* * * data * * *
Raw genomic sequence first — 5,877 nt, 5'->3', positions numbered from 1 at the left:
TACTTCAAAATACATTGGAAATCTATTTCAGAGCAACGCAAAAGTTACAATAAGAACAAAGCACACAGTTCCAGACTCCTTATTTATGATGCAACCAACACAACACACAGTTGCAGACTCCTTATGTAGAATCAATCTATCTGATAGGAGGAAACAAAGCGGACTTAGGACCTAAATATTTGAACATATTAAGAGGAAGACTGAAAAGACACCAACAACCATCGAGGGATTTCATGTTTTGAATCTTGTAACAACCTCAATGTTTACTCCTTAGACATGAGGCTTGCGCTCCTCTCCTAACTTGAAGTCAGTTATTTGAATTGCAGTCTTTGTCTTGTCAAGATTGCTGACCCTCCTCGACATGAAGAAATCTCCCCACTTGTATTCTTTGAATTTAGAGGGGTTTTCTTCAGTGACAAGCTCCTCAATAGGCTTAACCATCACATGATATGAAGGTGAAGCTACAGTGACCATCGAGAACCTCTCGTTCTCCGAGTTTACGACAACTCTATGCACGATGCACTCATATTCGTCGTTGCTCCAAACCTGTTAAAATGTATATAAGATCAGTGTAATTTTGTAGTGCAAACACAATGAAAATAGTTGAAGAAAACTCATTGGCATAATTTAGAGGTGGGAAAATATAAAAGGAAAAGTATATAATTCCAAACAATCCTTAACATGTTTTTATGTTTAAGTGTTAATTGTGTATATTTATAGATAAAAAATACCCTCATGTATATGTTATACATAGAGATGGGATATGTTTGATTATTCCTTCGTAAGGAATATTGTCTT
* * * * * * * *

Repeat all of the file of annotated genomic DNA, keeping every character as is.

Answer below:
Raw genomic sequence first — 5,877 nt, 5'->3', positions numbered from 1 at the left:
TACTTCAAAATACATTGGAAATCTATTTCAGAGCAACGCAAAAGTTACAATAAGAACAAAGCACACAGTTCCAGACTCCTTATTTATGATGCAACCAACACAACACACAGTTGCAGACTCCTTATGTAGAATCAATCTATCTGATAGGAGGAAACAAAGCGGACTTAGGACCTAAATATTTGAACATATTAAGAGGAAGACTGAAAAGACACCAACAACCATCGAGGGATTTCATGTTTTGAATCTTGTAACAACCTCAATGTTTACTCCTTAGACATGAGGCTTGCGCTCCTCTCCTAACTTGAAGTCAGTTATTTGAATTGCAGTCTTTGTCTTGTCAAGATTGCTGACCCTCCTCGACATGAAGAAATCTCCCCACTTGTATTCTTTGAATTTAGAGGGGTTTTCTTCAGTGACAAGCTCCTCAATAGGCTTAACCATCACATGATATGAAGGTGAAGCTACAGTGACCATCGAGAACCTCTCGTTCTCCGAGTTTACGACAACTCTATGCACGATGCACTCATATTCGTCGTTGCTCCAAACCTGTTAAAATGTATATAAGATCAGTGTAATTTTGTAGTGCAAACACAATGAAAATAGTTGAAGAAAACTCATTGGCATAATTTAGAGGTGGGAAAATATAAAAGGAAAAGTATATAATTCCAAACAATCCTTAACATGTTTTTATGTTTAAGTGTTAATTGTGTATATTTATAGATAAAAAATACCCTCATGTATATGTTATACATAGAGATGGGATATGTTTGATTATTCCTTCGTAAGGAATATTGTCTT